On November 13, the United States Postal Service regulator approved the largest ever price increase for the stamps, a 10% jump, bringing the cost of sending a letter up to 55¢. The jump was approved after the Postal Regulatory Commission determined the Postal Service’s proposal complied with requirements, such as ensuring any price surge is not more than inflation.
Prices will increase across the agency by an average of 2.5%, the inflationary cap. The price for a regular, first-class mail stamp will outpace that rate. Packages sent as Priority Mail will see costs rise by 5.9%, while Priority Mail Express will have a 3.9% increase.
The new prices will go into effect January 27, 2019.
On “competitive products” such as packages and shipping, the regulatory commission must also ensure USPS is covering all of its costs without cross-subsidization from its “market-dominant products” like regular, First-Class Mail. The PRC also said USPS proposals for both classes of mail “meet all statutory requirements.”
The 5¢ increase on stamps is the largest since 1991 when USPS raised the price 4¢ to $0.29, a 16% increase.
For years, USPS has sought more autonomy to set higher prices for its products. In 2016, PRC forced the Postal Service to roll back its prices after allowing for an emergency increase higher than the rate of inflation, citing the economic recession. That decrease has cost the agency hundreds of millions of dollars each quarter, USPS said. Since then, Postal Management has requested that it have full control over setting prices as it sees fit. PRC has denied that request in a proposed new system but allows for price increases that outpace inflation.
The USPS Board of Governors, when announcing its proposed rate increases for 2019, said they believe “these new rates will keep the Postal Service competitive while providing the agency with needed revenue.”
There was some quick pushback to the announcement from some of the Postal Service’s biggest customers. Steve Kearney, executive director of the Alliance of Nonprofit Mailers, called the proposal “surprising and shocking” saying his member organizations would have to “quickly review their mailing budgets for next year.”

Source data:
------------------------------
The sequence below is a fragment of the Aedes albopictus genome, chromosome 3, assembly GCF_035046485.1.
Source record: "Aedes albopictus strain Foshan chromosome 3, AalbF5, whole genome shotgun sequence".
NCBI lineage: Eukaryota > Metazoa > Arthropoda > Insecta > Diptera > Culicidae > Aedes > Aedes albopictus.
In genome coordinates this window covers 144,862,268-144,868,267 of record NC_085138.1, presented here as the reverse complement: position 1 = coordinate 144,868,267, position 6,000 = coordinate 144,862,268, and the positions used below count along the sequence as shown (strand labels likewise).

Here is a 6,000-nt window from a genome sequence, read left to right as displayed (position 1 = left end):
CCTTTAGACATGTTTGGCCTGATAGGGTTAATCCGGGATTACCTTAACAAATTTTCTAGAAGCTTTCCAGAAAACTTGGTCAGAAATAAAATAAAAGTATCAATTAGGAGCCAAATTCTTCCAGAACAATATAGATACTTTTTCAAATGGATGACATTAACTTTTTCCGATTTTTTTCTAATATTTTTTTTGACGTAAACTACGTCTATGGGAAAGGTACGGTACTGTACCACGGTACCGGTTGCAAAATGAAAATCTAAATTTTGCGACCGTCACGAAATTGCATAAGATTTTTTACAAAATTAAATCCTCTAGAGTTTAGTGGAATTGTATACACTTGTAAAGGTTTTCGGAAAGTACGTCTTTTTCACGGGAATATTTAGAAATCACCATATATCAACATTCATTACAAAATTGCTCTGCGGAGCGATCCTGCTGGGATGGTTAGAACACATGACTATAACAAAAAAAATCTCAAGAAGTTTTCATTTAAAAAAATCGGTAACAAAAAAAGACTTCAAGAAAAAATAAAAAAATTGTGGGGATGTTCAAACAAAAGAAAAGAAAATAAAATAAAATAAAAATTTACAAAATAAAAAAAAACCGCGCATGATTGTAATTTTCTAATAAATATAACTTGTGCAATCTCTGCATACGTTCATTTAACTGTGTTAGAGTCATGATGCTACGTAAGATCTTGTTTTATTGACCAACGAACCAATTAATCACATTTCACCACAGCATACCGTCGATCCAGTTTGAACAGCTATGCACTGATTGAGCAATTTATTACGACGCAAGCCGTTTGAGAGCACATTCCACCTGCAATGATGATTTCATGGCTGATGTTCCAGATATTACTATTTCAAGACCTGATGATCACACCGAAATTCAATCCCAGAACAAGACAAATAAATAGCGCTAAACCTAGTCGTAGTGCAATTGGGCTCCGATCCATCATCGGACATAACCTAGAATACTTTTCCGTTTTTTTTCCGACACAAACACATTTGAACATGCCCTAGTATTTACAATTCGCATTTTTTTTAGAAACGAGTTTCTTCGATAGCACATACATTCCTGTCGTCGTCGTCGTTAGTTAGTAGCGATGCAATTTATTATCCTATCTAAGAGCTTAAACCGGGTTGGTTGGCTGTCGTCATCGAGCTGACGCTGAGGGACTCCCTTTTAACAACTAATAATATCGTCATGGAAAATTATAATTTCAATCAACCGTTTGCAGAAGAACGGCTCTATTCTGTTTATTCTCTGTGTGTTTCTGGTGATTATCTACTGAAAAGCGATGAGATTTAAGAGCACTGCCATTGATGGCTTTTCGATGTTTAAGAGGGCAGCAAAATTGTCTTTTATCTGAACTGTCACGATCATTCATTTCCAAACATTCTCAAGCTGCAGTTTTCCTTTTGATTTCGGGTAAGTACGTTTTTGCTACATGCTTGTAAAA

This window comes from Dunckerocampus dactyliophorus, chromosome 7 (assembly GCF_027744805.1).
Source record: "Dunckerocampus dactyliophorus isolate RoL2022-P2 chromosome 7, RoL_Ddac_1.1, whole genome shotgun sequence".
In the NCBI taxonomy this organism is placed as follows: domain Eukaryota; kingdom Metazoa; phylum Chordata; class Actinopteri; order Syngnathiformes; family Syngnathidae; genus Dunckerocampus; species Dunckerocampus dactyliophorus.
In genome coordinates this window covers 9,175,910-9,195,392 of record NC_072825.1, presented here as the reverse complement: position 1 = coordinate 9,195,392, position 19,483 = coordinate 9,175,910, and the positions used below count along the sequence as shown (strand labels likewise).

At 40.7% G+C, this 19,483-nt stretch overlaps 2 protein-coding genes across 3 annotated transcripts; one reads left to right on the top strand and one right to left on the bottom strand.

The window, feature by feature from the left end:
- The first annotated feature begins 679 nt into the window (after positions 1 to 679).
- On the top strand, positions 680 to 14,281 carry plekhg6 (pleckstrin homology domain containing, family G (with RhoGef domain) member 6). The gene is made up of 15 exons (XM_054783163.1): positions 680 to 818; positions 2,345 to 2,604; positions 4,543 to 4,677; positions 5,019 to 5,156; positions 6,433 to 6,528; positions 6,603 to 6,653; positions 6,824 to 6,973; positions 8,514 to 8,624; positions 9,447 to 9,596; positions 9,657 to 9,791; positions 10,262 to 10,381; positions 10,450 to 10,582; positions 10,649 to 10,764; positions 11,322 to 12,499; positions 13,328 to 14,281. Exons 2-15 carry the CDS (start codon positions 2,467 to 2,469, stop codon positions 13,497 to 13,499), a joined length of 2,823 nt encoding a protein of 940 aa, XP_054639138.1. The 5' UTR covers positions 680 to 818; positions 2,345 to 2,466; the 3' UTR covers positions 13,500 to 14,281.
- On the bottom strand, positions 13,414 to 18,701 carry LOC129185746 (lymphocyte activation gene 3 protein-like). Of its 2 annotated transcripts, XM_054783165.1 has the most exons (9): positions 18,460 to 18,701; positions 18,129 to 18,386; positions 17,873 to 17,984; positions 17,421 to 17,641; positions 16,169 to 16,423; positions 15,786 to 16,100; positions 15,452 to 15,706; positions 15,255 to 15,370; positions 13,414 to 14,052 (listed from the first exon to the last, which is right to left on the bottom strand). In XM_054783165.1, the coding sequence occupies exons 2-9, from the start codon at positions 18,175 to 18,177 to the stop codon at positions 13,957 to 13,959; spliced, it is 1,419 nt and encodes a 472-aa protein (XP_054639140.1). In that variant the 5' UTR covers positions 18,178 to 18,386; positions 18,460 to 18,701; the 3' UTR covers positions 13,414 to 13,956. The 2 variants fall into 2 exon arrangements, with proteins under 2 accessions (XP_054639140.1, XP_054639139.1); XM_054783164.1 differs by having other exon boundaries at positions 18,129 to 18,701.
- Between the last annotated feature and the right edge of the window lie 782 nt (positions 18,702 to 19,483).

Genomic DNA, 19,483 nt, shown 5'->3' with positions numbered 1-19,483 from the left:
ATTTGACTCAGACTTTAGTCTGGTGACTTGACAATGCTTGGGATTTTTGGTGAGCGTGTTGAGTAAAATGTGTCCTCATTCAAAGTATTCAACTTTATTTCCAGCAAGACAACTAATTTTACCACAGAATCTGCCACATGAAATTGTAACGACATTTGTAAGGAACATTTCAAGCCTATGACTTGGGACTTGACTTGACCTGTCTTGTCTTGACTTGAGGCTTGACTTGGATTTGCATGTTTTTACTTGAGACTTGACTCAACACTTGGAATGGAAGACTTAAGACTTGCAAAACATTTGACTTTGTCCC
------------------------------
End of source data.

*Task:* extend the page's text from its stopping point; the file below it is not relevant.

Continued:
President Trump has criticized the Postal Service for undercharging many of its large customers, mainly Amazon, for shipping services. He signed an Executive Order creating a task force to recommend changes to USPS operations, including its pricing structure. That task force has delivered its preliminary recommendations to the president and is working on their final report, which is expected before the end of the year.
USPS Loses $3.9 Billion in FY2018
This comes at a time when the USPS saw a $3.9 billion loss in FY2018, a 44% larger drop over the previous year, despite a $1 billion revenue increase. Ongoing volume losses of 3.6% led to a “controllable loss” of $2 billion, more than double from its previous year. Outside expenses such as funding for retiree health benefits attributed to that. The agency declined to make required payments of nearly $7 billion to pay for future retirees’ pensions and healthcare.
For the first time in 5 years, the Postal Service failed to turn a profit on controllable operations. The increase in stamp price would have added close to $1.7 billion in revenue if it were in place in FY2018, said Chief Financial Officer Joe Corbett.
Postmaster General Megan Brennan said without changes, USPS will continue to see losses at “an accelerating rate”. “Simply put, we cannot generate revenue or cut enough costs to pay our bills,” she said.